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Lazy Eye in Kids Explained

by eprompt

Lazy Eye in Kids Explained

Reviewed By Dr. Jodi Kuhn

Reading time: 3 minutes

Lazy eye, medically termed amblyopia, is a common condition affecting children where one eye doesn’t develop proper vision during early childhood, causing the child to rely more heavily on the other eye.  

It’s important for parents to be aware of this condition, as early detection and intervention can significantly improve the outcome for affected children. This condition can lead to poor vision in the affected eye if left untreated. Thankfully, with awareness and early intervention, outcomes can be very positive.

What Causes Lazy Eye in Kids?

Lazy eye develops when the nerve pathway from one eye to the brain does not develop as it should. This imbalance often arises from the affected eye receiving blurry or incorrect images, leading the brain to ignore inputs from this eye and favor the other, more reliable eye for vision. 

Several factors contribute to this condition, including:

  • Differences in the vision strength between the two eyes (anisometropia)
  • Misalignment of the eyes or strabismus
  • Blockage of an eye due to trauma, cataract, or other eye conditions
  • Different prescription for each eye (for instance, one eye is more nearsighted)
  • A genetic predisposition to eye conditions

Over time, if the brain continues to ignore the affected eye, the vision in that eye can deteriorate from lack of use, effectively reinforcing the condition.

How to Recognize the Symptoms of Lazy Eye

Here are some of the tell-tale signs to watch for:

  • Poor depth perception
  • Squinting, shutting an eye, or tilting head when looking at objects
  • Frequently bumping into objects or tripping over things
  • Difficulty with tasks that require hand-eye coordination, such as catching a ball
  • Poor performance in school, especially with reading and writing

Parents should include regular eye exams for their children during routine medical checkups to catch this issue early on. This will help detect any vision problems early on and seek timely intervention if necessary.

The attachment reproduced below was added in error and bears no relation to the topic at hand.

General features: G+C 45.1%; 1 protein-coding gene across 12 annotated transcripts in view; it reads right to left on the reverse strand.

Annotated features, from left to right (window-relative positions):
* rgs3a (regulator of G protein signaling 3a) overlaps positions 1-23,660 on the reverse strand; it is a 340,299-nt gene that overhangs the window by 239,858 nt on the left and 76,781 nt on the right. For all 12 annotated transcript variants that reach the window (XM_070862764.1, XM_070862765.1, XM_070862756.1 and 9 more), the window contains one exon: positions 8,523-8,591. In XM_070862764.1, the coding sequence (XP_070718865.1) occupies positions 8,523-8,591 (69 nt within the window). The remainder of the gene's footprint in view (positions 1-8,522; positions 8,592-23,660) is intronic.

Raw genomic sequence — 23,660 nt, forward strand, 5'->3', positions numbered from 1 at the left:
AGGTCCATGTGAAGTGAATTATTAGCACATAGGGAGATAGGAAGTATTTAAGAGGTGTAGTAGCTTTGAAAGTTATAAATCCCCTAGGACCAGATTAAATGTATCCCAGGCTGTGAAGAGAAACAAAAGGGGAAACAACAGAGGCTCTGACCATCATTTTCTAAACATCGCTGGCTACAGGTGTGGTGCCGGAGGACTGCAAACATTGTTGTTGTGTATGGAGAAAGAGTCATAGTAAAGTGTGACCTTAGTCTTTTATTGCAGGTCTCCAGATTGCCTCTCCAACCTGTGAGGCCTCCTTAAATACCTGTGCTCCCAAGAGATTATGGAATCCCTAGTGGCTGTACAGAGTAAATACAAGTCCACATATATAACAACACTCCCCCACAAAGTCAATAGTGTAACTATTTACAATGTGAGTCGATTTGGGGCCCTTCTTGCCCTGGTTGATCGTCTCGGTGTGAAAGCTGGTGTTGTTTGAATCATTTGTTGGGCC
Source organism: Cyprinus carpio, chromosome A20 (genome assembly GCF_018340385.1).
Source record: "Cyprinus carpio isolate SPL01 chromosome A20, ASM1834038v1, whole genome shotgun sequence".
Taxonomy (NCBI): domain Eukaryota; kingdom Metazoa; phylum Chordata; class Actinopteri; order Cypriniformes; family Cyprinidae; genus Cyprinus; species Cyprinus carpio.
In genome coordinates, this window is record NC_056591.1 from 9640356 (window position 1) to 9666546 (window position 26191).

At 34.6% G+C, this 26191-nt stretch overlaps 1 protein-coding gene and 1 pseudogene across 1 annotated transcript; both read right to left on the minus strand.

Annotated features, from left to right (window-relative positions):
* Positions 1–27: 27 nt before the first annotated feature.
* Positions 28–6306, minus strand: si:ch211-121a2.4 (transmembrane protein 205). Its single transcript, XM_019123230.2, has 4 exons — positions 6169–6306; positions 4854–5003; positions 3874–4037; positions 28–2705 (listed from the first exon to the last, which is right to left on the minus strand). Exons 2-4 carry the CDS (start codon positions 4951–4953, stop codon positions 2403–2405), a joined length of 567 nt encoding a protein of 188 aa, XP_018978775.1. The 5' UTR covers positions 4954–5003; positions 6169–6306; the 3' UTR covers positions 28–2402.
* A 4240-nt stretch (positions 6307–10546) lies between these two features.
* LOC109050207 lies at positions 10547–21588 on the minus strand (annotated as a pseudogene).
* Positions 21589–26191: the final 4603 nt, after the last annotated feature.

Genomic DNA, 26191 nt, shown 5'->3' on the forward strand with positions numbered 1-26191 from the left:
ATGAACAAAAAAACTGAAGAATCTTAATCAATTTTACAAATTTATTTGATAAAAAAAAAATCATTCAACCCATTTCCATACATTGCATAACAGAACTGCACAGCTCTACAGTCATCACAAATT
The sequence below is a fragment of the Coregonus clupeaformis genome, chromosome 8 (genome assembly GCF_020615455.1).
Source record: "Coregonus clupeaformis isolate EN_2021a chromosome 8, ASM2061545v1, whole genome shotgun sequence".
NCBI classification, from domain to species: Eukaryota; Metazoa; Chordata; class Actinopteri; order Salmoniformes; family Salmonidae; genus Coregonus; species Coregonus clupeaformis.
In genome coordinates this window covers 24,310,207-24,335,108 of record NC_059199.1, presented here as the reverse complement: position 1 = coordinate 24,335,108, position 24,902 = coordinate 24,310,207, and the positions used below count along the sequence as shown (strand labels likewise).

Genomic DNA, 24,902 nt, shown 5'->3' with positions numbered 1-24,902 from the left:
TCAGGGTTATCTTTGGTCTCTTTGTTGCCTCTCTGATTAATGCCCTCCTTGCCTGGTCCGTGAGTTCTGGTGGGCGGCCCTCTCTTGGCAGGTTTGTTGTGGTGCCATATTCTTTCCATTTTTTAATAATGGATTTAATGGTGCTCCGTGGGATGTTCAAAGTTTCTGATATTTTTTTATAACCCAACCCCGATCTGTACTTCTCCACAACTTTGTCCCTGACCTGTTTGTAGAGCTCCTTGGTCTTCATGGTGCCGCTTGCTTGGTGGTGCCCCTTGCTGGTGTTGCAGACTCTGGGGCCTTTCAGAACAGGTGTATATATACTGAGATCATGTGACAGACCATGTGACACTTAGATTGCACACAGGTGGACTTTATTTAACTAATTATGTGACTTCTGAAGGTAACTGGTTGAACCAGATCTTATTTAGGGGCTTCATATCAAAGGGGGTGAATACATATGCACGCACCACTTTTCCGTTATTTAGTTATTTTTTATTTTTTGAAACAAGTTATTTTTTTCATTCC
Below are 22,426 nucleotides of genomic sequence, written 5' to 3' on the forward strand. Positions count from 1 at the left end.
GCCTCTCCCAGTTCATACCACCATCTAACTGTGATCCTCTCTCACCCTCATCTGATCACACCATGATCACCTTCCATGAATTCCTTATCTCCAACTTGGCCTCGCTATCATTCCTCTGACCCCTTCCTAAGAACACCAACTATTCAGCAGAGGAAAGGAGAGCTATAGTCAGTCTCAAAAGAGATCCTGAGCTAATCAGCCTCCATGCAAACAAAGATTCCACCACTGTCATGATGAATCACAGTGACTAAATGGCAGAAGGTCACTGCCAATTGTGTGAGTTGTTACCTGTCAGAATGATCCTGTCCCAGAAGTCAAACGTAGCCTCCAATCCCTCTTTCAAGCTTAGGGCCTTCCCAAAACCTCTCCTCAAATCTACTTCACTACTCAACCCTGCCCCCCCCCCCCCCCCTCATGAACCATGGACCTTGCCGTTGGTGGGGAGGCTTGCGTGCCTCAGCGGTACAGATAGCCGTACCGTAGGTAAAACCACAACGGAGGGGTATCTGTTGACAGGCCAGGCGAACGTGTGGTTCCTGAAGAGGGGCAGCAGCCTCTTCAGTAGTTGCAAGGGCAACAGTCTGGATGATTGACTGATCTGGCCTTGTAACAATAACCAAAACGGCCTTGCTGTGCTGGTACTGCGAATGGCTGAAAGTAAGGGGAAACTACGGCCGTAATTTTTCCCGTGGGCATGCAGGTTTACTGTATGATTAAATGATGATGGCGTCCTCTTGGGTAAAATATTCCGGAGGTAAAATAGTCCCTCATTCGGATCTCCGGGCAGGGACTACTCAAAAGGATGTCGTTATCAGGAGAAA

Treatments For Lazy Eye in Kids

Treatment effectiveness diminishes with age, so early intervention is critical. Here’s a simple guide on addressing amblyopia:

  1. Eye patches – Wearing an eye patch over the stronger eye can encourage the use of the weaker eye. This treatment option is most effective for children younger than eight years old.
  2. Eye drops or ointment – Atropine eye drops can blur the vision in the stronger eye, forcing the weaker one to work harder and develop properly.
  3. Vision therapy – This therapy involves exercises that help strengthen and improve the connection between the affected eye and the brain.
  4. Contact lenses or glasses – Prescription glasses correct blurry or distorted vision. They can also help balance the vision between both eyes.
  5. Surgery – In cases involving cataracts or droopy eyelids.  Surgery can help clear the blockage and improve vision in the affected eye.

How to Prevent Lazy Eye in Kids

Since early detection and treatment are so critical, prevention is always the best route. Parents can help prevent lazy eye in their children by:

  • Scheduling regular eye exams for their children, starting at six months of age.
  • Encouraging proper eye hygiene to avoid infections or injuries
  • Limiting screen time and encouraging outdoor activities
  • Being aware of any family history of eye conditions and discussing it with the child’s doctor

Youth Vision: Your Kid-Friendly Optometrist in Denver

Lazy eye is a common condition among children, but fortunately, it can be treated and even prevented with early intervention. At Youth Vision, our team of experienced optometrists specializes in pediatric eye care and can help detect and treat lazy eye in kids. Schedule an appointment for your child today to ensure their healthy eyesight. Call us at (303) 953-8801 to book an appointment at one of our four locations.

FAQs About Lazy Eye

Can a lazy eye be fixed in a child?

Yes, with early treatment, most children recover full or near-full visual acuity.

Is lazy eye a serious problem?

While not life-threatening, without treatment, it can lead to permanent vision loss.

When is it too late to treat a lazy eye?

It is never too late to treat a lazy eye, however treatments become less effective as the child gets older. Treatment should begin as soon as possible, ideally before the age of seven.

Does lazy eye go away on it’s own?

Amblyopia or lazy eye does not go away on its own. Treatment is necessary to correct vision.